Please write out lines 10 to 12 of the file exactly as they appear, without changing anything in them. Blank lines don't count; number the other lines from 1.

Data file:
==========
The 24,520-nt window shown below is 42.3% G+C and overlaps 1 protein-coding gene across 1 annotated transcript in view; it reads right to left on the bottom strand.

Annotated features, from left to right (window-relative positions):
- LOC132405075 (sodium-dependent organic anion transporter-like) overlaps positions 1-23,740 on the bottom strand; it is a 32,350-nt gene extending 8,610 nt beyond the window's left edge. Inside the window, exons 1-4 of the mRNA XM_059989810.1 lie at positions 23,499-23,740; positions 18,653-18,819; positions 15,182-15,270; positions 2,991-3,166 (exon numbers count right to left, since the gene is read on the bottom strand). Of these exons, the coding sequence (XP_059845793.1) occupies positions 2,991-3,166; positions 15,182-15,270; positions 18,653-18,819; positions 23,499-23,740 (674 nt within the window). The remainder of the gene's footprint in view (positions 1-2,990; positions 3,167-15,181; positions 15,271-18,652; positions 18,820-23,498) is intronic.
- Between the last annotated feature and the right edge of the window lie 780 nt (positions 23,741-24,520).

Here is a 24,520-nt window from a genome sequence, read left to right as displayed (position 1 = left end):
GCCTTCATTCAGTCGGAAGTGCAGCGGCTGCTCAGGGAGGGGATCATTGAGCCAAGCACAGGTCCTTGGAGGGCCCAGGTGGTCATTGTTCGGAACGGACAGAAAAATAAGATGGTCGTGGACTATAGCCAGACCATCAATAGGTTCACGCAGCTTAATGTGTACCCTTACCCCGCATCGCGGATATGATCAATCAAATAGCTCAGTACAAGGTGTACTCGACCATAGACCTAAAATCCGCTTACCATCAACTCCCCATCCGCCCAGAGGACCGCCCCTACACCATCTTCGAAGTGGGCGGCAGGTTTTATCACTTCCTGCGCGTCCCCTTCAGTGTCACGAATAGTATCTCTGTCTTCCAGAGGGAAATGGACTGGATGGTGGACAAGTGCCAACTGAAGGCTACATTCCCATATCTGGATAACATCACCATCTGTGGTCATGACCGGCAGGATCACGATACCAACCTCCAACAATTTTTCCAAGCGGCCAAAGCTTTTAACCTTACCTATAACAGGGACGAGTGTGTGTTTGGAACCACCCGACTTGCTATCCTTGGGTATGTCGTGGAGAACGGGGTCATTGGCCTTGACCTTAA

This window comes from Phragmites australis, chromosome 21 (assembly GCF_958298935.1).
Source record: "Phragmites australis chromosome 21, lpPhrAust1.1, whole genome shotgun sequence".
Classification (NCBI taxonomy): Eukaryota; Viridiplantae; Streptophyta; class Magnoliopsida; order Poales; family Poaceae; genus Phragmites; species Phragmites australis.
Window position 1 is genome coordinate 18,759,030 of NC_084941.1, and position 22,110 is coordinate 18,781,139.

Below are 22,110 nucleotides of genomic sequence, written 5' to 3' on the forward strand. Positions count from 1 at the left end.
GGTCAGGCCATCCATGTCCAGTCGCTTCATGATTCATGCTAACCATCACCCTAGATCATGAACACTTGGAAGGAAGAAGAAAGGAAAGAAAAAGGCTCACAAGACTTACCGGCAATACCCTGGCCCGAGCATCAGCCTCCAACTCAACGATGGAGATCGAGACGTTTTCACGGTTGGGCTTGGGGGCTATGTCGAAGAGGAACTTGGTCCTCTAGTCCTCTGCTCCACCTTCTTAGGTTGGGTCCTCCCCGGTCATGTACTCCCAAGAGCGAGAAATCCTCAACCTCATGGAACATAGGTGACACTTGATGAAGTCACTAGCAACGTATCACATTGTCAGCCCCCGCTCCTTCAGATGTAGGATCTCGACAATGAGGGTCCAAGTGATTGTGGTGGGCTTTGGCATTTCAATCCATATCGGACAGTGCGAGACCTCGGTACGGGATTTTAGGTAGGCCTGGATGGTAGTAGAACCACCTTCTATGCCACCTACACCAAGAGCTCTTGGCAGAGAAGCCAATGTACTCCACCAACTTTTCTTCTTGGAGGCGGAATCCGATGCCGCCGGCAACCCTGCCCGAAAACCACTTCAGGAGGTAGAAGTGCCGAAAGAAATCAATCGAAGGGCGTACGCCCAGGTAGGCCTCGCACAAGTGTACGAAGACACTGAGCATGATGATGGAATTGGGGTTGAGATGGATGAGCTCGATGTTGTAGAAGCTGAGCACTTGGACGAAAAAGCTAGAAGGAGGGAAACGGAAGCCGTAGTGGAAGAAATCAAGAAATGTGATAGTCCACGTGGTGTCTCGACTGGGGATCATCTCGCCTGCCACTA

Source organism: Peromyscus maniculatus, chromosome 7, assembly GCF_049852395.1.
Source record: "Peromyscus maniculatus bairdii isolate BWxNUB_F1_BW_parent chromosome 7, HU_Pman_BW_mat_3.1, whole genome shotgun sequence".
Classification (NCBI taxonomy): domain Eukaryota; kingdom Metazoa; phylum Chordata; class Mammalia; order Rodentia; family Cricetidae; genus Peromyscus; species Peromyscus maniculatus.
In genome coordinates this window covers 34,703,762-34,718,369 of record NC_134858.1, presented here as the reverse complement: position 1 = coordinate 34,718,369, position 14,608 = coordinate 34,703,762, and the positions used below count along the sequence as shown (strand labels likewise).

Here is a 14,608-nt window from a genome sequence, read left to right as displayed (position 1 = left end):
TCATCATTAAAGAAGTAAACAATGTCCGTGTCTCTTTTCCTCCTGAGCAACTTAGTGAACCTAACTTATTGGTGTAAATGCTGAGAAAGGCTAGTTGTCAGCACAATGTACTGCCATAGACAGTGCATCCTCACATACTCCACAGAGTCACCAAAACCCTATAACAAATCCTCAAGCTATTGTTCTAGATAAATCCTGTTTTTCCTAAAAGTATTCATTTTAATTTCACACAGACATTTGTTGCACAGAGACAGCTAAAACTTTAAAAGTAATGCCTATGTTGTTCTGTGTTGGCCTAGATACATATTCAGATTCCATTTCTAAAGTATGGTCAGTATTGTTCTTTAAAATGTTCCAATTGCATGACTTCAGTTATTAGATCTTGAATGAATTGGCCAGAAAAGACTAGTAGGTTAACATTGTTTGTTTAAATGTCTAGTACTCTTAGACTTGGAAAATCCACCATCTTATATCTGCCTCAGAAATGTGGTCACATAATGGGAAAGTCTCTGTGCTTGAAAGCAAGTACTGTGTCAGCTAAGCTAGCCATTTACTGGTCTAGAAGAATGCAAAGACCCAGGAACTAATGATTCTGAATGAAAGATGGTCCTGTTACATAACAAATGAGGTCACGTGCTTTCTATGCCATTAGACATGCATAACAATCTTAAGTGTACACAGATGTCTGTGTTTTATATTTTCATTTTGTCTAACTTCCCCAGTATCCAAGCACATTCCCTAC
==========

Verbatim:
Window position 1 is genome coordinate 18,759,030 of NC_084941.1, and position 22,110 is coordinate 18,781,139.

Below are 22,110 nucleotides of genomic sequence, written 5' to 3' on the forward strand. Positions count from 1 at the left end.
GGTCAGGCCATCCATGTCCAGTCGCTTCATGATTCATGCTAACCATCACCCTAGATCATGAACACTTGGAAGGAAGAAGAAAGGAAAGAAAAAGGCTCACAAGACTTACCGGCAATACCCTGGCCCGAGCATCAGCCTCCAACTCAACGATGGAGATCGAGACGTTTTCACGGTTGGGCTTGGGGGCTATGTCGAAGAGGAACTTGGTCCTCTAGTCCTCTGCTCCACCTTCTTAGGTTGGGTCCTCCCCGGTCATGTACTCCCAAGAGCGAGAAATCCTCAACCTCATGGAACATAGGTGACACTTGATGAAGTCACTAGCAACGTATCACATTGTCAGCCCCCGCTCCTTCAGATGTAGGATCTCGACAATGAGGGTCCAAGTGATTGTGGTGGGCTTTGGCATTTCAATCCATATCGGACAGTGCGAGACCTCGGTACGGGATTTTAGGTAGGCCTGGATGGTAGTAGAACCACCTTCTATGCCACCTACACCAAGAGCTCTTGGCAGAGAAGCCAATGTACTCCACCAACTTTTCTTCTTGGAGGCGGAATCCGATGCCGCCGGCAACCCTGCCCGAAAACCACTTCAGGAGGTAGAAGTGCCGAAAGAAATCAATCGAAGGGCGTACGCCCAGGTAGGCCTCGCACAAGTGTACGAAGACACTGAGCATGATGATGGAATTGGGGTTGAGATGGATGAGCTCGATGTTGTAGAAGCTGAGCACTTGGACGAAAAAGCTAGAAGGAGGGAAACGGAAGCCGTAGTGGAAGAAATCAAGAAATGTGATAGTCCACGTGGTGTCTCGACTGGGGATCATCTCGCCTGCCACTA